A good-bye to our beloved apartment in Astoria, New York.
Dear little apartment in Queens:
You are not a house. You are a home.
And after this month, you will not be our home anymore.
The real estate broker wants to start showing you to whomever your next renters may be. She wants to post photos of you online. I procrastinate responding because the thought of packing you up raises a lump in my throat.
And now, with a curt precision and promptness belying their corporate backgrounds, our landlords will hardly yield us time to load a UHaul, just so that they won’t endure a few days without someone else signing a check for you.
I’m so sorry, little home, but that check is one of the reasons why we have to leave you. You’re an old Jansport backpack for which we now pay a Chanel price.
The clinical impersonality of your tradeoff will now invade you, as chilly and selfish as what New York has become. When we moved to New York, it still grunted and swaggered. It no longer retains the lopsided grin and beat-up jacket of a blue-collar kid willing to challenge anyone to a fight. It’s not the best part of a Billy Joel song anymore. There are no more bars here where a Piano Man could play.
Now, New York raises its eyebrows and assumes everyone is simply there to pick up the dry cleaning. So much of your initial purpose, little home, was to act as a bastion against New York’s brawling, and lately, it had been against New York’s cool-voiced sleekness. Now, that sheen has found its way into Queens and right to our front door.
We moved into you based on a handshake with an old Greek diner owner who, in turn, no longer owns you. Since that telling change of hands, the dingy 99-cent stores and bodegas near us turned into organic cafés, their sidewalks now crowded with trendy denizens waiting outside for brunch.
The battered old Jansport can’t compete with couture. It needs patches and a new zipper, but we don’t care. We like the practicality and we got it on sale.
We came back from our honeymoon to you and have argued in you. We returned from both exquisite parties and emergency rooms to you. We found Christmas trees that were perfectly proportioned to your little living room and filled you with friends for the holidays. We drank countless cups of coffee in the prewar glow of your homely, hazy mornings.
We lived in you during a time in our lives that taught us the difference between what we want and what we need. Society tells us that square footage determines our worth. We want nothing to do with that misconception, and needed everything to do with your rattling radiator and musty entryway. We want nothing to do with luxury, but needed your scratched parquet floors and snapped tiles and old shower. We need comfort and simplicity and warmth.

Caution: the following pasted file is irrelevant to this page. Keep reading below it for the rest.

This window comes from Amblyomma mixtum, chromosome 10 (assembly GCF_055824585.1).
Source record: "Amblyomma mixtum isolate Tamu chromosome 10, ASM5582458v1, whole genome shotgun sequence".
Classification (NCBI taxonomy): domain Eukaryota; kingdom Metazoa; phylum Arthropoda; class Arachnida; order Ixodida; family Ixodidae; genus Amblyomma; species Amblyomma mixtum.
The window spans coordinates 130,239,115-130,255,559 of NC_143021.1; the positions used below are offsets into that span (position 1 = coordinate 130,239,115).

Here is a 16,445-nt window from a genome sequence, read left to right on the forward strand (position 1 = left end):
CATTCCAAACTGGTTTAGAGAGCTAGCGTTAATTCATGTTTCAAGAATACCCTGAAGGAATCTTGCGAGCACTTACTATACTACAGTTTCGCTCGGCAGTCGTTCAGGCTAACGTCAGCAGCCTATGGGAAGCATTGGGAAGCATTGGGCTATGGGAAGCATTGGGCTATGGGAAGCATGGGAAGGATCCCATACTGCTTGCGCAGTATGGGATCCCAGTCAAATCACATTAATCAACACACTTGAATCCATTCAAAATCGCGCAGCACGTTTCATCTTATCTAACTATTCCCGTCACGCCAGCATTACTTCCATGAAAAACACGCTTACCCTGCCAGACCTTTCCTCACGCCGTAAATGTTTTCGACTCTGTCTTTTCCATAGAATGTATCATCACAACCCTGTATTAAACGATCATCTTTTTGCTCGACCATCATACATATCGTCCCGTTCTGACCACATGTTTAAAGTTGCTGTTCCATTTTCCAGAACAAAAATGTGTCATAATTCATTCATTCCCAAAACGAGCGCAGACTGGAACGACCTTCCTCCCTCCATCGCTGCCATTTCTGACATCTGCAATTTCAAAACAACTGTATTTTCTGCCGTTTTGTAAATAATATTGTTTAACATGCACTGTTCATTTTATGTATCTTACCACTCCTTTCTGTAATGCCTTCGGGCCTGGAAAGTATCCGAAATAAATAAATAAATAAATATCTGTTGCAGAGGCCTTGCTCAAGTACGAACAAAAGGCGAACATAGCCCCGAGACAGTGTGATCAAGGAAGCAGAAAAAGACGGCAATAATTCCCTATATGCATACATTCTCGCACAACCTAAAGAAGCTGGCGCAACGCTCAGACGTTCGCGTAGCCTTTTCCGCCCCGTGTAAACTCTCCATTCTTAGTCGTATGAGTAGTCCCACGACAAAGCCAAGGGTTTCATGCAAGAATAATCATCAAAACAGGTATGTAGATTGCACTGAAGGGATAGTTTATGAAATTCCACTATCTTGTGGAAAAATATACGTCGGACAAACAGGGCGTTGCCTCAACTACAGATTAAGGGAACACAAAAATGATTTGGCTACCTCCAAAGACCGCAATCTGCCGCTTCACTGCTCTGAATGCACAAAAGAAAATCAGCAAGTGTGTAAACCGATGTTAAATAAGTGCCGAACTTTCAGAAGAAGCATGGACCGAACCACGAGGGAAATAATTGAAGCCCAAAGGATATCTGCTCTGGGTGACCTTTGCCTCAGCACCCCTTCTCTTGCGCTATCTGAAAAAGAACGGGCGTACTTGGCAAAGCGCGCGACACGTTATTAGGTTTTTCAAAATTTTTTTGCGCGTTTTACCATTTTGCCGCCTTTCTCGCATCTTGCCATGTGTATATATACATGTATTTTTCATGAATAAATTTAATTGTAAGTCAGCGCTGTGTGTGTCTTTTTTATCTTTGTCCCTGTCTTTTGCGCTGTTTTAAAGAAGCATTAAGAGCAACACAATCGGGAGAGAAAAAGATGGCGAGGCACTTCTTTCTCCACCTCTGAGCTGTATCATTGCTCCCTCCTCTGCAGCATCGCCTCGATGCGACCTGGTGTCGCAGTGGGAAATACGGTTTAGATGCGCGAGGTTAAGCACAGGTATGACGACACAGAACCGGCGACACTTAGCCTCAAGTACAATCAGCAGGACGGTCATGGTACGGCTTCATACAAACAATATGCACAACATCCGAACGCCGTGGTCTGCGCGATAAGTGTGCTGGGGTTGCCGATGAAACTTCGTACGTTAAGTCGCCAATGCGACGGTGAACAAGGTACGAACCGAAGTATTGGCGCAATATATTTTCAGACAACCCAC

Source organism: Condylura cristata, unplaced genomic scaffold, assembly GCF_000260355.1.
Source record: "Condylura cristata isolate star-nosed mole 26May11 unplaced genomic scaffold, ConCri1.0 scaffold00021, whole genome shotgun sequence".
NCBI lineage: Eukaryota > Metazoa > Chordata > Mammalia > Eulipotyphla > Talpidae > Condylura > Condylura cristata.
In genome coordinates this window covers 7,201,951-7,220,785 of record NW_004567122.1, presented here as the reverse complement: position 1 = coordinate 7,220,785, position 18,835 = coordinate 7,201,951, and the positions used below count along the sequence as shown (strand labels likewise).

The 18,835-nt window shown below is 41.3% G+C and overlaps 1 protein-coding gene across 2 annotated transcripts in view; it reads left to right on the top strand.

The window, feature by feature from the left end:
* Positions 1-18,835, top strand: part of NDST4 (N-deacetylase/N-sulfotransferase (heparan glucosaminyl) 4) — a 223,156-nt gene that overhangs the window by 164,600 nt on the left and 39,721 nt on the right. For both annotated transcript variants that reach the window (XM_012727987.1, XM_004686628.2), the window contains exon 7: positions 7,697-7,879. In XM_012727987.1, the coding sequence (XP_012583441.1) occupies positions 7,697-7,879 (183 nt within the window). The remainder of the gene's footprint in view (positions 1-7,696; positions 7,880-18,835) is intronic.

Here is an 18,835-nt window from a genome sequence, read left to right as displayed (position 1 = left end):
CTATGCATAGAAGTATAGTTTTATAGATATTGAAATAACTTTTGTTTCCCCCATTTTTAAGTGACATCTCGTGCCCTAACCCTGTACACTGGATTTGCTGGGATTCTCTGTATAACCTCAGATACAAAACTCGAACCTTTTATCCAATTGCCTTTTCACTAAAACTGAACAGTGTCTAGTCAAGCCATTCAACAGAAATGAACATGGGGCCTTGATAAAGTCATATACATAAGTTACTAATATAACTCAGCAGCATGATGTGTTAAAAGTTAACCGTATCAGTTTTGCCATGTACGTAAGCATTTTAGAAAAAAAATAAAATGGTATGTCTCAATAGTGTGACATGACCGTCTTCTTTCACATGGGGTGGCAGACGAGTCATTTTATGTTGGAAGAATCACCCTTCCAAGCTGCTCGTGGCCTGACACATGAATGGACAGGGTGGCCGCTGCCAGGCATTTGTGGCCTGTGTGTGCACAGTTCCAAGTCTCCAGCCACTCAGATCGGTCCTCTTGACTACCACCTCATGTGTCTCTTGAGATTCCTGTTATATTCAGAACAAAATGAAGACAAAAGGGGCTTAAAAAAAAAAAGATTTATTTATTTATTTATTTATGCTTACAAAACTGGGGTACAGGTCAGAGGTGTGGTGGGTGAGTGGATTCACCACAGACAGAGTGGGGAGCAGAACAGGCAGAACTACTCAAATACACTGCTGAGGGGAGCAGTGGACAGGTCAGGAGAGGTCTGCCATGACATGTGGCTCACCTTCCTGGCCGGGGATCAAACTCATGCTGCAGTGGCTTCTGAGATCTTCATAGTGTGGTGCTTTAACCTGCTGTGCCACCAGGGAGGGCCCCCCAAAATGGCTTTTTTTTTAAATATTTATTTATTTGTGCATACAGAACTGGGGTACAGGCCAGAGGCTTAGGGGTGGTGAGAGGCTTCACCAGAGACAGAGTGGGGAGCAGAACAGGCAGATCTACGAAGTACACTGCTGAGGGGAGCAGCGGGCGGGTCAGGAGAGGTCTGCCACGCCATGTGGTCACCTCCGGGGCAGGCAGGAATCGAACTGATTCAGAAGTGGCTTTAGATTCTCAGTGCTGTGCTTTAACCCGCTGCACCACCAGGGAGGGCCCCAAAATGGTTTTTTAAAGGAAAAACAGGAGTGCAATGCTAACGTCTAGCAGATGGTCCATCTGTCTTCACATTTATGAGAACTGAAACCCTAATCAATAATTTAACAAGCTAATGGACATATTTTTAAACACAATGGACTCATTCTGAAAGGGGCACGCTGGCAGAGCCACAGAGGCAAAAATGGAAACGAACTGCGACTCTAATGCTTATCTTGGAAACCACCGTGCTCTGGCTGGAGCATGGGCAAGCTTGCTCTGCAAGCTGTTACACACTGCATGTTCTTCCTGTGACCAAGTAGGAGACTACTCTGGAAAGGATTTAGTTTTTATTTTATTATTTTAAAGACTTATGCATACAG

My husband says that you’ll be in the UHaul with us when we drive to our new life. He says you’re already waiting for us in my abuela’s kitchen. And he says that, when the time comes, you’ll be in our nursery. He says you aren’t any configuration of walls or an address on a bill, but rather that you are us, that we made you. And as we made you, we can fold you up and make sure that you go where we go. You’re a kindly spirit who embraces us with the smell of Café Bustelo and freshly diced lemons and soft, clean sheets.
So envelope us in your particular morning light a few more times. Let your floors creak under our feet only a bit longer. Understand that I still have to cry over you a little more, my stalwart backpack now discarded. We outgrew you as we outgrew the teddy bears and blankets from our childhood, but it’s fair to say that you’ve outgrown us in some ways, too. The panoply of stuffed animals I had as a little girl may not have even elicited such mourning as you, little home, tidy backpack of our worldly possessions, carrier of our paychecks and parties and peace.
Let me cry, and then I’ll carefully fold your gentle spirit snugly into my pocket for the ride to your next corner of the world. Because, as he said, you beloved, cozy, humble little home, you go where we go.
It’s a pretty good crowd for a Saturday
And the manager gives me a smile
‘Cause he knows that it’s me they’ve been comin’ to see
To forget about life for a while
And the piano, it sounds like a carnival
And the microphone smells like a beer
And they sit at the bar and put bread in my jar
And say, “Man, what are you doin’ here?”
Sing us a song you’re the piano man
Sing us a song tonight
Well we’re all in the mood for a melody
And you got us feeling alright